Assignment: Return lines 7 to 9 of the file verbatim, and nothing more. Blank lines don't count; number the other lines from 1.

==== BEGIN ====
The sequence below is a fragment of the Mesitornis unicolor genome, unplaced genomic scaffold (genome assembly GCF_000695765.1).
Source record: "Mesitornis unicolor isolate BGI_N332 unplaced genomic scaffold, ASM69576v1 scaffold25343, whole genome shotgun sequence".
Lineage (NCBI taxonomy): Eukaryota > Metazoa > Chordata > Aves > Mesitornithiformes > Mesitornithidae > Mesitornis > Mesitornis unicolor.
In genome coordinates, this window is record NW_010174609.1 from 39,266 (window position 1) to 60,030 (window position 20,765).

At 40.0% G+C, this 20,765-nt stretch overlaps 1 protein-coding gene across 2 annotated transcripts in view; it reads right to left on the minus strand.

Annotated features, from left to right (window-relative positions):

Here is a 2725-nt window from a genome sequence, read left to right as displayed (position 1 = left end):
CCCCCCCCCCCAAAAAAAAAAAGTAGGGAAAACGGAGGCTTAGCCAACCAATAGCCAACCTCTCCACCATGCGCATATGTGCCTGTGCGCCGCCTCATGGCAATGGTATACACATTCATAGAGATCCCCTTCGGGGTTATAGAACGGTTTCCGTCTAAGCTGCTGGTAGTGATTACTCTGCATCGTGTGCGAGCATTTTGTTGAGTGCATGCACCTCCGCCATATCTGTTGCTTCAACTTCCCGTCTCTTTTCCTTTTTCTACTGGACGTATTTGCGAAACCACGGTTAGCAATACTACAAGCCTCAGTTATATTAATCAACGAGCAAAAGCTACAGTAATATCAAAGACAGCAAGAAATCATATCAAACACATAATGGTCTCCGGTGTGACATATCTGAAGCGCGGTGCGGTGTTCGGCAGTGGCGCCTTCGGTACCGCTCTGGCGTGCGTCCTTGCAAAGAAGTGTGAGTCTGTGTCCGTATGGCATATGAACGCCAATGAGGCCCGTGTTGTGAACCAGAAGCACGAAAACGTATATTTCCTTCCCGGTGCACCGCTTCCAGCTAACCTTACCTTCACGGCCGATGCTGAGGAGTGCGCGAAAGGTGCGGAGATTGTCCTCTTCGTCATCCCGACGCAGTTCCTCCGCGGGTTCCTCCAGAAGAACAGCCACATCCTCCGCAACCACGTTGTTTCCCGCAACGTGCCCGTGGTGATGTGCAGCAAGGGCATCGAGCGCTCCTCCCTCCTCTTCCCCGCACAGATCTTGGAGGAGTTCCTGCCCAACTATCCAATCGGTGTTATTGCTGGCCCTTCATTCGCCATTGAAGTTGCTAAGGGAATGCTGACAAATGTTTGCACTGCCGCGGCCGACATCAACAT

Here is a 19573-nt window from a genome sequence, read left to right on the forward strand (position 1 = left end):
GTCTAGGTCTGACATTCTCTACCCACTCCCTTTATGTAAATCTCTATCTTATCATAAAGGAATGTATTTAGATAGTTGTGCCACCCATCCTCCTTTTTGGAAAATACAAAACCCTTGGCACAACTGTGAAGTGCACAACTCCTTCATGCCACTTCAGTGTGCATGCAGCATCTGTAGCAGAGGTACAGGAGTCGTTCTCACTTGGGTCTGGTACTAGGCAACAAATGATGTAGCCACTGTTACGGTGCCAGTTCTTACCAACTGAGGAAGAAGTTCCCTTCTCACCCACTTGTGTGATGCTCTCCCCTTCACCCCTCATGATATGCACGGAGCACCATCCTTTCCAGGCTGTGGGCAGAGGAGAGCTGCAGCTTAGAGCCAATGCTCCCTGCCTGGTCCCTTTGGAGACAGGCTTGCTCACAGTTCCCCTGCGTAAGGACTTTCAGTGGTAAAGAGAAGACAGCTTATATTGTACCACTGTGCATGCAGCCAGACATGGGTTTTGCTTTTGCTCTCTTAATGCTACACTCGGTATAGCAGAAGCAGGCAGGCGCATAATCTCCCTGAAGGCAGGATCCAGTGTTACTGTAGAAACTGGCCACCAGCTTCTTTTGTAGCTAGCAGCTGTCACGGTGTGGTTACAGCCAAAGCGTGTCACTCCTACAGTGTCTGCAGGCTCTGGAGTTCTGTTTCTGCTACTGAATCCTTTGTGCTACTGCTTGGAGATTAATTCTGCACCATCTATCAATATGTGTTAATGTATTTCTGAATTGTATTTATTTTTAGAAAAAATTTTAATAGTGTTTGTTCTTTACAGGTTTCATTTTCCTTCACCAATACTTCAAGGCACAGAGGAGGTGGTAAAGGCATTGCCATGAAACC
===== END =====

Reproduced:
Here is a 2725-nt window from a genome sequence, read left to right as displayed (position 1 = left end):
CCCCCCCCCCCAAAAAAAAAAAGTAGGGAAAACGGAGGCTTAGCCAACCAATAGCCAACCTCTCCACCATGCGCATATGTGCCTGTGCGCCGCCTCATGGCAATGGTATACACATTCATAGAGATCCCCTTCGGGGTTATAGAACGGTTTCCGTCTAAGCTGCTGGTAGTGATTACTCTGCATCGTGTGCGAGCATTTTGTTGAGTGCATGCACCTCCGCCATATCTGTTGCTTCAACTTCCCGTCTCTTTTCCTTTTTCTACTGGACGTATTTGCGAAACCACGGTTAGCAATACTACAAGCCTCAGTTATATTAATCAACGAGCAAAAGCTACAGTAATATCAAAGACAGCAAGAAATCATATCAAACACATAATGGTCTCCGGTGTGACATATCTGAAGCGCGGTGCGGTGTTCGGCAGTGGCGCCTTCGGTACCGCTCTGGCGTGCGTCCTTGCAAAGAAGTGTGAGTCTGTGTCCGTATGGCATATGAACGCCAATGAGGCCCGTGTTGTGAACCAGAAGCACGAAAACGTATATTTCCTTCCCGGTGCACCGCTTCCAGCTAACCTTACCTTCACGGCCGATGCTGAGGAGTGCGCGAAAGGTGCGGAGATTGTCCTCTTCGTCATCCCGACGCAGTTCCTCCGCGGGTTCCTCCAGAAGAACAGCCACATCCTCCGCAACCACGTTGTTTCCCGCAACGTGCCCGTGGTGATGTGCAGCAAGGGCATCGAGCGCTCCTCCCTCCTCTTCCCCGCACAGATCTTGGAGGAGTTCCTGCCCAACTATCCAATCGGTGTTATTGCTGGCCCTTCATTCGCCATTGAAGTTGCTAAGGGAATGCTGACAAATGTTTGCACTGCCGCGGCCGACATCAACAT

Here is a 19573-nt window from a genome sequence, read left to right on the forward strand (position 1 = left end):